Alexander Pope, the great satiric poet, was born on May 21, 1688. Pope suffered from many physical ailments including Pott’s disease, a form of tuberculosis affecting the spine. He was hunchbacked and stood at only four feet six inches. In addition he had severe respiratory difficulties and abdominal pains.
Pope came from a Catholic family during the time of Protestant reign and so his educational prospects were limited. He was mostly self educated through extensive reading of the classics, which he read in the original Latin and Greek as well as being fluent in French and Italian.
Pope first came to prominence with a verse translation of the Iliad, followed up with an ambitious long poem, An Essay on Criticism, in 1711, which used many classical allusions to explore the potential uses of poetry. The poem gave the English language many phrases that would become commonplace, such as “To err is human, to forgive divine,” “A little learning is a dang’rous thing” and “Fools rush in where angels fear to tread.”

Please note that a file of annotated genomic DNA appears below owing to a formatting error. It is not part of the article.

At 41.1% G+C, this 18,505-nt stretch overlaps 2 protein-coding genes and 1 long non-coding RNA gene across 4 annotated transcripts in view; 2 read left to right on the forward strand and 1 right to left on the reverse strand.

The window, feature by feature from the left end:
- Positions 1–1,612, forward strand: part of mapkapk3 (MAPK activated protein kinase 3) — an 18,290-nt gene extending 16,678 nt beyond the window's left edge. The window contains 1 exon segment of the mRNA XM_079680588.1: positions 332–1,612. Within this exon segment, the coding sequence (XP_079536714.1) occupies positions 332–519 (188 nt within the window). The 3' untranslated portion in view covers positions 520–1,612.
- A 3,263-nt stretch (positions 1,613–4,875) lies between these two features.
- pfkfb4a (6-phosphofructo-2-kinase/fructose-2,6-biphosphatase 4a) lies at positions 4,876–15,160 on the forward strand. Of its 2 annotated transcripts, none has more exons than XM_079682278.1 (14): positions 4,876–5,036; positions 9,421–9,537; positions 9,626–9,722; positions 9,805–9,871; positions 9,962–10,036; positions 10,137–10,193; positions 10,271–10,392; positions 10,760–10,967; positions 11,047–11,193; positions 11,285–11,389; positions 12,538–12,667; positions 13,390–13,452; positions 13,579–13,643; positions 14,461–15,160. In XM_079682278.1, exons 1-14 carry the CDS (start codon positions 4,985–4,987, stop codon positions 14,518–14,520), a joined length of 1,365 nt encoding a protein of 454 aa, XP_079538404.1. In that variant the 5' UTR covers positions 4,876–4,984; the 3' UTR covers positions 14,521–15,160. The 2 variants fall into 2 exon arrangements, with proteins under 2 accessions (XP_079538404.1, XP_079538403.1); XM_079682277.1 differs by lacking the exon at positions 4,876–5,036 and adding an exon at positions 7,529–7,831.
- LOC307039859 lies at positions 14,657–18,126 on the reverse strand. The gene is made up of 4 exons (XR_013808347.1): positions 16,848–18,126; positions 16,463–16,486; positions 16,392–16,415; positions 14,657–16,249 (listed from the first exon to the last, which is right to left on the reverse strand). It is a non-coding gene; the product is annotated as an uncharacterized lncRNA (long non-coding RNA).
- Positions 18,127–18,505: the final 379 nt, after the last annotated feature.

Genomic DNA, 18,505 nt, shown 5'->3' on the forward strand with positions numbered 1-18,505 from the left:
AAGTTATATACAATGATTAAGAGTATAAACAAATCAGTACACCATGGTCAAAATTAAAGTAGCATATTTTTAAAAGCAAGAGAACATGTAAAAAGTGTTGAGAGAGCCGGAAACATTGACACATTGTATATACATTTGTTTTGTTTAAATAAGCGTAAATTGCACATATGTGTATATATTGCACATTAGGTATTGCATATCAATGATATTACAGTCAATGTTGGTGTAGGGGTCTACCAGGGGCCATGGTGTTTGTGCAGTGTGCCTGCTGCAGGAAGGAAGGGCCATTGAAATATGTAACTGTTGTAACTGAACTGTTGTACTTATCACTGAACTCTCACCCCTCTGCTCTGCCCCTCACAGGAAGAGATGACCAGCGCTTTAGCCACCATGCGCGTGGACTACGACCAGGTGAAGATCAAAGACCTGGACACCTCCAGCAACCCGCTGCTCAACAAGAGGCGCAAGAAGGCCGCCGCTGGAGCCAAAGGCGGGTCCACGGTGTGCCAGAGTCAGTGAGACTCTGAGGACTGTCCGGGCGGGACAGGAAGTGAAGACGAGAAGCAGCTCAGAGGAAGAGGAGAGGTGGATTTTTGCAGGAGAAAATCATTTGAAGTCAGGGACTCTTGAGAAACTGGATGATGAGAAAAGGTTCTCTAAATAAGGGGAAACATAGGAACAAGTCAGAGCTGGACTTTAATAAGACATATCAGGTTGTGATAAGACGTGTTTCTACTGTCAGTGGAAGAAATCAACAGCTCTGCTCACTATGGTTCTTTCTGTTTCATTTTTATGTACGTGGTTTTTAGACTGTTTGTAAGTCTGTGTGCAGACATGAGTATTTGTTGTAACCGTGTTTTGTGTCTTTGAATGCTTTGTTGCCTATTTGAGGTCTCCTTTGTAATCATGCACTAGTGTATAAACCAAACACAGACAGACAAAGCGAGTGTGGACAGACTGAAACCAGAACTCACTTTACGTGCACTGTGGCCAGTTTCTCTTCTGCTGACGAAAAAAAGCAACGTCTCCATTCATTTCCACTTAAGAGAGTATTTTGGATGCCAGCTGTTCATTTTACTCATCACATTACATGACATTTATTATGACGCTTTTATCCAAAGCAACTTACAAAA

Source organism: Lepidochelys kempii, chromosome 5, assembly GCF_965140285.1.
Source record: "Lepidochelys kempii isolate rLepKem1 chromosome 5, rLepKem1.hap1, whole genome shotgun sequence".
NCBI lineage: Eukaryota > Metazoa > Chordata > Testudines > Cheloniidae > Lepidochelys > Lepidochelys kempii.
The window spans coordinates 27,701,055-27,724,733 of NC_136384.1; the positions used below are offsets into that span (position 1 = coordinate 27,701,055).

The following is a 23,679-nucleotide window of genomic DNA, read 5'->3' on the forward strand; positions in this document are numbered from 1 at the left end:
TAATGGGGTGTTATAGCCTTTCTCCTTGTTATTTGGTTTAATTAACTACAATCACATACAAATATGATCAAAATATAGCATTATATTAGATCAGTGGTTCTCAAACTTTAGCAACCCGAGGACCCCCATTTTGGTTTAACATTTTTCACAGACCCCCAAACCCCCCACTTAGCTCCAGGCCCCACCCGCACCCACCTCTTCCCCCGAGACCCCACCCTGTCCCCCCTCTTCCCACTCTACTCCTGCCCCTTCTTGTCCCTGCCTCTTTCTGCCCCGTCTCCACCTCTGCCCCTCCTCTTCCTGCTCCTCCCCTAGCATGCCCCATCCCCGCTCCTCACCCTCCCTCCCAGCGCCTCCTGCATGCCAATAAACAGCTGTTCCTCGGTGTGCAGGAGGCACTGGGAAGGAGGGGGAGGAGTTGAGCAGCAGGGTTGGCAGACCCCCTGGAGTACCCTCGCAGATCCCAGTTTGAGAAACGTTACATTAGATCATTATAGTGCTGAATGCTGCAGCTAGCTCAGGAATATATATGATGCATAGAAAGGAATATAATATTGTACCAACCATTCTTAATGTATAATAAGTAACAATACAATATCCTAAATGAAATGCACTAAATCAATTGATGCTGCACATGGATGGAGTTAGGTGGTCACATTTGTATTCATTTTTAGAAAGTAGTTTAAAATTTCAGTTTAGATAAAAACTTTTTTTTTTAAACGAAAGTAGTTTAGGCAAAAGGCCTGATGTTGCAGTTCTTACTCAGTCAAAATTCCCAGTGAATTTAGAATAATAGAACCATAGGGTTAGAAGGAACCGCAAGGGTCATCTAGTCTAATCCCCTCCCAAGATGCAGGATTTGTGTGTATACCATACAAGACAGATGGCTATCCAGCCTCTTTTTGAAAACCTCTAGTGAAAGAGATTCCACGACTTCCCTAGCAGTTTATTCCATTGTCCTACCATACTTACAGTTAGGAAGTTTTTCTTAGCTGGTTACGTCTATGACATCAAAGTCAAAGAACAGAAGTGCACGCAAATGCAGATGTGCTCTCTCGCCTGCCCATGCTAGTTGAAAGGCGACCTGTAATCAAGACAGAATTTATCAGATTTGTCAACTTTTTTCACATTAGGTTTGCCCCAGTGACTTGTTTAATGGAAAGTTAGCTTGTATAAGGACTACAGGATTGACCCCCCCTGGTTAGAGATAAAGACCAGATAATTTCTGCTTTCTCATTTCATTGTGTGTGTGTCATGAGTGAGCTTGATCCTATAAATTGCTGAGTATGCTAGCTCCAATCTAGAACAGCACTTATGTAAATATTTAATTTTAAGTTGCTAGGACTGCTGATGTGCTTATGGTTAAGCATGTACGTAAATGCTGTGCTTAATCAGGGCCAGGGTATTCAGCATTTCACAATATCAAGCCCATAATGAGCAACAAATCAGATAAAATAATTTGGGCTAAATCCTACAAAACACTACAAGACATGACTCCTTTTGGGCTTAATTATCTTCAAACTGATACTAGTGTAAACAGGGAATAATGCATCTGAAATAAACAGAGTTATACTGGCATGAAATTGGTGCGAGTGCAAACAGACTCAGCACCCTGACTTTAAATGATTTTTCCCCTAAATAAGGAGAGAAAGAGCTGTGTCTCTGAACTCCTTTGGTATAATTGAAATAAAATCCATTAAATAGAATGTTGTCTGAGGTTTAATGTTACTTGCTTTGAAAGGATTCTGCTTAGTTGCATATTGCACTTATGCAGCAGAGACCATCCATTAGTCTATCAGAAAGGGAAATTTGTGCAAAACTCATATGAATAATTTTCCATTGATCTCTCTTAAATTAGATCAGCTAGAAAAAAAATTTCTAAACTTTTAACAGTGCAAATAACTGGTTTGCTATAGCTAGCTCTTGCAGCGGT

The following year he wrote his most famous poem, The Rape of the Lock, a mock-heroic epic based on an actual high society scandal in which an aristocratic suitor stole a lock of hair from his beloved as a keepsake without her permission. Pope takes this rather silly quarrel and treats it with the high seriousness of a Homeric battle. Along the way he pokes fun at the shallowness of the upper classes.
Pope’s satires, especially The Dunciad in 1728, where he parodied fellow poets and writers, earned him many enemies. One reason that Pope was so free to write what he wanted is that he didn’t have to rely on a wealthy or prominent patron; he was a rare author at the time who was able to support himself by book sales alone. He died in 1744 at the age of fifty-six.